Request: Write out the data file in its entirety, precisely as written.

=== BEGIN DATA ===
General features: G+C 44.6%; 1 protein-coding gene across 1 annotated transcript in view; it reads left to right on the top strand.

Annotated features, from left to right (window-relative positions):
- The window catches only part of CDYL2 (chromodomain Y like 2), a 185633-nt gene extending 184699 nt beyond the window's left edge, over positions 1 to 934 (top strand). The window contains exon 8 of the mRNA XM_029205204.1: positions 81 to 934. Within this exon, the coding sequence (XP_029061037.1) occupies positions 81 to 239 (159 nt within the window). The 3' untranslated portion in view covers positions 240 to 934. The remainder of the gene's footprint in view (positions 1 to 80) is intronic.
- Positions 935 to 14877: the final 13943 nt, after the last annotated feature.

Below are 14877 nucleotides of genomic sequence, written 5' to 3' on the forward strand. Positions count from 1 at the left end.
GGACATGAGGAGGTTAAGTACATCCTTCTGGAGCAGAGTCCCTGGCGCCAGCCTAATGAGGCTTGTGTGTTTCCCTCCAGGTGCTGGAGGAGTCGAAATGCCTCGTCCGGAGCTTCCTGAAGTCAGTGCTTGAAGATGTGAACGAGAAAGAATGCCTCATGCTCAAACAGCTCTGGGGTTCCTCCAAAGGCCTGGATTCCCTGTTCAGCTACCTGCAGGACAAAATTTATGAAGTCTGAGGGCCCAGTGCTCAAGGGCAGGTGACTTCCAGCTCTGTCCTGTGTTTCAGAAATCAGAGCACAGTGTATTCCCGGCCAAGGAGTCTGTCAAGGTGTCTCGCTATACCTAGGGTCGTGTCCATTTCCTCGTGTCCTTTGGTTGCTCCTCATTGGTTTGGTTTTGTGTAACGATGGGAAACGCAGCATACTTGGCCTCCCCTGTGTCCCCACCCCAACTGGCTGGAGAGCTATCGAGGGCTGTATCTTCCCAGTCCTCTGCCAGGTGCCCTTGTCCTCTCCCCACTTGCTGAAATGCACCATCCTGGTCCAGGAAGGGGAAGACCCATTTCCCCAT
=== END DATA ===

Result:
General features: G+C 44.6%; 1 protein-coding gene across 1 annotated transcript in view; it reads left to right on the top strand.

Annotated features, from left to right (window-relative positions):
- The window catches only part of CDYL2 (chromodomain Y like 2), a 185633-nt gene extending 184699 nt beyond the window's left edge, over positions 1 to 934 (top strand). The window contains exon 8 of the mRNA XM_029205204.1: positions 81 to 934. Within this exon, the coding sequence (XP_029061037.1) occupies positions 81 to 239 (159 nt within the window). The 3' untranslated portion in view covers positions 240 to 934. The remainder of the gene's footprint in view (positions 1 to 80) is intronic.
- Positions 935 to 14877: the final 13943 nt, after the last annotated feature.

Below are 14877 nucleotides of genomic sequence, written 5' to 3' on the forward strand. Positions count from 1 at the left end.
GGACATGAGGAGGTTAAGTACATCCTTCTGGAGCAGAGTCCCTGGCGCCAGCCTAATGAGGCTTGTGTGTTTCCCTCCAGGTGCTGGAGGAGTCGAAATGCCTCGTCCGGAGCTTCCTGAAGTCAGTGCTTGAAGATGTGAACGAGAAAGAATGCCTCATGCTCAAACAGCTCTGGGGTTCCTCCAAAGGCCTGGATTCCCTGTTCAGCTACCTGCAGGACAAAATTTATGAAGTCTGAGGGCCCAGTGCTCAAGGGCAGGTGACTTCCAGCTCTGTCCTGTGTTTCAGAAATCAGAGCACAGTGTATTCCCGGCCAAGGAGTCTGTCAAGGTGTCTCGCTATACCTAGGGTCGTGTCCATTTCCTCGTGTCCTTTGGTTGCTCCTCATTGGTTTGGTTTTGTGTAACGATGGGAAACGCAGCATACTTGGCCTCCCCTGTGTCCCCACCCCAACTGGCTGGAGAGCTATCGAGGGCTGTATCTTCCCAGTCCTCTGCCAGGTGCCCTTGTCCTCTCCCCACTTGCTGAAATGCACCATCCTGGTCCAGGAAGGGGAAGACCCATTTCCCCAT